So this could work in a few ways.
First, if I make a story, and give it say 2 points (we do 4h points, so that 8h), then get into it and decide, hey I need a sub-task for Joe to do part of this, then I would want to make that subtask, give Joe 1point on it, and my parent story task would now automatically change to 3 points (this is how hours work today).
Most often, when we know ahead of times we need sub-tasks (a story is going to take 3 devs), we'll make the Story with no points, add the sub-tasks and put the points on there. Again, I would expect the parent story ticket to sum those points.
An example of this is we are currently working on an Epic to make our site ADA compliment. We have Story tickets set up for specific sections of the site (ex. product details page), then sub-tasks set up for the specific sections of that page that need to be addressed. Depending on what the section is, the subtask is assigned to various devs. We want to continue to track points to devs, so being able to put the points on the sub-task gets that.
From the reporting side, I would expect you would EITHER track only stories (with the summed points) which seems to make the most sense given my first scenario, OR you would choose to only track subtasks and ignore the points sum on the parent story. Otherwise you'd get duplicate points.
I fully respect the simple approach Atlassian takes. As I originally suggested, I think this should be a non-default option an admin could enable for their team. I know several teams that work in a similar fashion to ours so I know there is a need for this.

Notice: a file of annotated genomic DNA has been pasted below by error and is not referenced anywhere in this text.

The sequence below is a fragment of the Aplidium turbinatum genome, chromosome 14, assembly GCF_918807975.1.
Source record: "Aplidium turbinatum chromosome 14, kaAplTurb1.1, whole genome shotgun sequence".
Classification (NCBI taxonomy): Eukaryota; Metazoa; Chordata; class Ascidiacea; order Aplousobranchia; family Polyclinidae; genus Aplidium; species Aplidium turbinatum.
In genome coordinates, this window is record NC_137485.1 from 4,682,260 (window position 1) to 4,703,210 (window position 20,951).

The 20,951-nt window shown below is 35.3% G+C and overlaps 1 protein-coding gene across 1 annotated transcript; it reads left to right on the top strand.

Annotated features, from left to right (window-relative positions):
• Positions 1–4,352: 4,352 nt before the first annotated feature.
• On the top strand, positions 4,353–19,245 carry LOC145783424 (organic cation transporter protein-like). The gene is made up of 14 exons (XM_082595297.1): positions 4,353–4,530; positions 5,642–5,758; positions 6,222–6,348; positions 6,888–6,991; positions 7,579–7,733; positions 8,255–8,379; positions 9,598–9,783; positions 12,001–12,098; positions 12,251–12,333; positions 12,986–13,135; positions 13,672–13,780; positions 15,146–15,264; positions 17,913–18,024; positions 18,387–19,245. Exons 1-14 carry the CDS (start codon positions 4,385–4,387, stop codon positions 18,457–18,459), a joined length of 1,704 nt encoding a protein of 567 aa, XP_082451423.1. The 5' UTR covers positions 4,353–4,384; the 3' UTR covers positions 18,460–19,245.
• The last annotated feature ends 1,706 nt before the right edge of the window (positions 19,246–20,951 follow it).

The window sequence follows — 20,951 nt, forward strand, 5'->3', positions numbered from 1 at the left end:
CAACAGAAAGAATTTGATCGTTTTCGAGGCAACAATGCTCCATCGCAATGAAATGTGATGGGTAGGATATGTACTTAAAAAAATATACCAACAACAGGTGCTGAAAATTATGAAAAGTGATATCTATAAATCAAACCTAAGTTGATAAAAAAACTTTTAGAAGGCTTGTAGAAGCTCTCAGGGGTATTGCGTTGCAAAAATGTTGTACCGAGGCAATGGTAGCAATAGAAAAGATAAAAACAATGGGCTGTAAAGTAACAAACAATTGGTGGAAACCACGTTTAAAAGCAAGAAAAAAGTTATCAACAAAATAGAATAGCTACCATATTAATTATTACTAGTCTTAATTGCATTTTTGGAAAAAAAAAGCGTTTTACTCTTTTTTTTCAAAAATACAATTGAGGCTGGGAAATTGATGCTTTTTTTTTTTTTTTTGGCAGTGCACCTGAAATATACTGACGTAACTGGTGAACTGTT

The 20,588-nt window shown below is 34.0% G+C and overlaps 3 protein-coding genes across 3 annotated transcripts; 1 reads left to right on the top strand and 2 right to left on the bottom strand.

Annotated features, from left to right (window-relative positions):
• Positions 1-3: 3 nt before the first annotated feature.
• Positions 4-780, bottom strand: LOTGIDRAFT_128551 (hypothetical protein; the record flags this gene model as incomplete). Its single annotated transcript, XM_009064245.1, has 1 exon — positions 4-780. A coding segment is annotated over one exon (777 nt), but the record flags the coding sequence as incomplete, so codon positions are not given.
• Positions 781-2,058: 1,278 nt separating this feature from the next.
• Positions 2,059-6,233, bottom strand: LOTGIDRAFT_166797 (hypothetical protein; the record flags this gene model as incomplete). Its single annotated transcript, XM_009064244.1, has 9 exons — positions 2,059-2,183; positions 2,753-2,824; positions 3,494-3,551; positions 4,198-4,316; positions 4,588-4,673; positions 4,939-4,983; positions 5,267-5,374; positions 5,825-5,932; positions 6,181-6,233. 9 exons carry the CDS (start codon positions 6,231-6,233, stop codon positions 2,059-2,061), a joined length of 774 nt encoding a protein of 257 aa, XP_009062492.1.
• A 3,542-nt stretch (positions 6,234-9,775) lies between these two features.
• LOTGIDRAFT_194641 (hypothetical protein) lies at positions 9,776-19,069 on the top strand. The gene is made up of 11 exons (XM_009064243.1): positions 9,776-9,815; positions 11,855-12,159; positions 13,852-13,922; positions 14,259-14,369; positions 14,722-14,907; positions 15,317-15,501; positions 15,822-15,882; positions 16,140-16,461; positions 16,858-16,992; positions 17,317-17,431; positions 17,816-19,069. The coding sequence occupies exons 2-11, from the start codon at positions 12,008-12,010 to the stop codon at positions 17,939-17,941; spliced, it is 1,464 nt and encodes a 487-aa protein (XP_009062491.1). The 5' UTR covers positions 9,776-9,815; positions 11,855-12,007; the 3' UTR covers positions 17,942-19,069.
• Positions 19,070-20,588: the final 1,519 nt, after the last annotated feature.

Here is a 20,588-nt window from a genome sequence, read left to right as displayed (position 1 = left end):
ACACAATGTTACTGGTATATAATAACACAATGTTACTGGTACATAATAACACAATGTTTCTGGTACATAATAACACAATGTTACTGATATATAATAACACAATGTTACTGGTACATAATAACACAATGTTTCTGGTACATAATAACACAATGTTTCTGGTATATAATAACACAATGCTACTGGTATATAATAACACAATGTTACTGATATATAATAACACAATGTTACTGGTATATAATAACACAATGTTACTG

After re-reading my response, I think you would need to treat points on sub tasks and parent tasks as equal weights and not sum them. Of if you did sum them make sure that in reporting, each user only gets associated with their points.
In my first example, I have 2 its, Joe has 1. We need to see that the task took 3 total, but from a reporting stand point, we need to know I did 2 and Joe did 1. Hope that makes sense.
Thanks and I understand "the needs of the many". I will say, it would be nice if something changed in regard to this. At my last job we completely stopped using sub-tasks because it was tough to keep track of time on the reports. At my current shop, we keep going back and forth on using them or not using them, again because we have a thought time seeing the points summary, and keeping the related tickets in a group. We often use labels and filters but its not as clean IMO.
Thanks for hearing me out on this though. Its good to know that Atlassian is aware in general.
I'd like to add my vote for exactly what Phillip described. I lead a multi-discipline engineering team (as opposed to just software), and we have adapted several agile concepts to meet our needs. Rolling sub-task story points into the parent would be a huge plus for our team. Report generation at the end of a sprint is nearly useless without it.
Agreed with Phillip and Carl; our stories might involve multiple developers with different skillsets, so lower-level estimation would help us allocate work better during sprint planning.
Secondly, since our development work is highly unpredictable, we've found that estimation isn't meaningful at the story level, so we have to estimate at the task or sub-task level. Again, it would be nice to see the point level at the story level, or even at the epic level.
This avoids duplication and allows us to make higher-level strategic decisions on which epics and stories to pursue, without having to go through the manual process of summing the points and then, whenever the estimates change, propagating those changes all the way up.
Badges are a great way to show off community activity, whether you’re a newbie or a Champion.Learn more
Hi Atlassian Community! My name is Shana, and I’m on the Jira Software team. One of the many reasons this Community exists is to connect you to others on similar product journeys or with comparabl...
Connect with like-minded Atlassian users at free events near you!Find a group
Connect with like-minded Atlassian users at free events near you!
Unfortunately there are no AUG chapters near you at the moment.Start an AUG
You're one step closer to meeting fellow Atlassian users at your local meet up. Learn more about AUGs